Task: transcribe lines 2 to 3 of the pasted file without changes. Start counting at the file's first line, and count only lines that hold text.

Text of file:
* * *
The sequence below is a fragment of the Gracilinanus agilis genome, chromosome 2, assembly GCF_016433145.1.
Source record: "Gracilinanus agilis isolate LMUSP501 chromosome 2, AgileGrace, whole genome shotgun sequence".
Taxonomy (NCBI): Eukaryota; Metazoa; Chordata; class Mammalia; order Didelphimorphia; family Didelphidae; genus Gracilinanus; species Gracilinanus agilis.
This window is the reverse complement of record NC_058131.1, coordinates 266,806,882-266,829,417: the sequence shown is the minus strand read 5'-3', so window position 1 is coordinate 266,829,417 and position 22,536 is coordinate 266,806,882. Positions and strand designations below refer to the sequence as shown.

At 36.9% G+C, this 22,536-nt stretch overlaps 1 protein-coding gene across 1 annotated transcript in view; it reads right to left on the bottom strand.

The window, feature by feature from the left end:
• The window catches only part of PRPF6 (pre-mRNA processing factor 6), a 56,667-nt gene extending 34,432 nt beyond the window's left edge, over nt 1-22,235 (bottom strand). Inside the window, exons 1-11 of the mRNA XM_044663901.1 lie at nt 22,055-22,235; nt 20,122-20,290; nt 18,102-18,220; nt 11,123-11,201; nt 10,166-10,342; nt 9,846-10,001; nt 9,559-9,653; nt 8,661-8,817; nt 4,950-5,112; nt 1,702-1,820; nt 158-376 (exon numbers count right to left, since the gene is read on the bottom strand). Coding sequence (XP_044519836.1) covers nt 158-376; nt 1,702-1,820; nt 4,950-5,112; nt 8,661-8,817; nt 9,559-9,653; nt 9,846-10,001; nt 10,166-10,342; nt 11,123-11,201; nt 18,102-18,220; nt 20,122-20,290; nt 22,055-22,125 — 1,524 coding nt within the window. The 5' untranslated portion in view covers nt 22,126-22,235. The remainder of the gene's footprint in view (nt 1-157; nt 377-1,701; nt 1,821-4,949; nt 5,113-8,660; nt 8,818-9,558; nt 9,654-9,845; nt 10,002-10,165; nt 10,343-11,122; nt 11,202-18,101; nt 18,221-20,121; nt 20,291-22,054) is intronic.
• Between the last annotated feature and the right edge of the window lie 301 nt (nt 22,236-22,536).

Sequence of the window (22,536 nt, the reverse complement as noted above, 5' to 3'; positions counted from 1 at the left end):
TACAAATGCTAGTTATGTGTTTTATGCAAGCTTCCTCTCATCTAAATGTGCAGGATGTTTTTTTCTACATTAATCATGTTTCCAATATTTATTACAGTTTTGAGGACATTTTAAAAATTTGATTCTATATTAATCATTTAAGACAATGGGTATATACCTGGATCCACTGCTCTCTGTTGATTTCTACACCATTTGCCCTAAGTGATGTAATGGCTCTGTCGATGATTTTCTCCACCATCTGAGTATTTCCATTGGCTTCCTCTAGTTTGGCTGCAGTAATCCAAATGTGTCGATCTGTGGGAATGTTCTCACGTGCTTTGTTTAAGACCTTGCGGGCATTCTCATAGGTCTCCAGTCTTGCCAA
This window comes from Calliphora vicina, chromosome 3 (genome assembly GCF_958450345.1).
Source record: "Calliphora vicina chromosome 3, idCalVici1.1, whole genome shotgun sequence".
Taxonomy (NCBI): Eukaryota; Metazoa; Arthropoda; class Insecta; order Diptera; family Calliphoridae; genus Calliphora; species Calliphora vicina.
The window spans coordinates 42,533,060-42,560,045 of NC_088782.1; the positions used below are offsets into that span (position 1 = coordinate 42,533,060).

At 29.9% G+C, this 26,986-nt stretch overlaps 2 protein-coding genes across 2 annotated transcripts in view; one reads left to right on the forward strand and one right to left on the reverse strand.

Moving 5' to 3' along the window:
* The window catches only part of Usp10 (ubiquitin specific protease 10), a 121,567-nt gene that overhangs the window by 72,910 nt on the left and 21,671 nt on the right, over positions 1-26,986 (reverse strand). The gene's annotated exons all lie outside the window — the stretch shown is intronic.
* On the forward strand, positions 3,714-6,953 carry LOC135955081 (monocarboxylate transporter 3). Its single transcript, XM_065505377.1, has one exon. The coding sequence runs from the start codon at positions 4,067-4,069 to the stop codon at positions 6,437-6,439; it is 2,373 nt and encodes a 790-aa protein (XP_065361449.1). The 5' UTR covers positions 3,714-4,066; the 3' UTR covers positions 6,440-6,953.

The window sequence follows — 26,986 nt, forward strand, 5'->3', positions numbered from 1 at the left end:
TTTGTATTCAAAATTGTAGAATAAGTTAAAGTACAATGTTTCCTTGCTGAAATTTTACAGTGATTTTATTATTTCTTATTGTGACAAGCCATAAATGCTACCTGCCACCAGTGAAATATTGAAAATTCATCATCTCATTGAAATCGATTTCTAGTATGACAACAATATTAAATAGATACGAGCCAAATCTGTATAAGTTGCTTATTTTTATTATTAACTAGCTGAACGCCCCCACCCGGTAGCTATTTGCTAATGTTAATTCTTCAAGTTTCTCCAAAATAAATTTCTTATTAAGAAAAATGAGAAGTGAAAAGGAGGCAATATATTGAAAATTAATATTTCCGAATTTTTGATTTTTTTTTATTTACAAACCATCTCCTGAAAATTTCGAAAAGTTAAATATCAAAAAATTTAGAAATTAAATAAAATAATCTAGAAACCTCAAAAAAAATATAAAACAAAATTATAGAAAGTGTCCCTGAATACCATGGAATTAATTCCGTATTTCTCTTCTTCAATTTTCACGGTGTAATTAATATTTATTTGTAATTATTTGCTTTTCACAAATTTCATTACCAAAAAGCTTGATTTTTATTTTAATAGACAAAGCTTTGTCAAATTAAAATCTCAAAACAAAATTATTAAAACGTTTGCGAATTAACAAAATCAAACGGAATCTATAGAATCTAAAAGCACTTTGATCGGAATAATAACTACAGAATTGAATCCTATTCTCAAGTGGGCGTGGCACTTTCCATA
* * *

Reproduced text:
Source record: "Gracilinanus agilis isolate LMUSP501 chromosome 2, AgileGrace, whole genome shotgun sequence".
Taxonomy (NCBI): Eukaryota; Metazoa; Chordata; class Mammalia; order Didelphimorphia; family Didelphidae; genus Gracilinanus; species Gracilinanus agilis.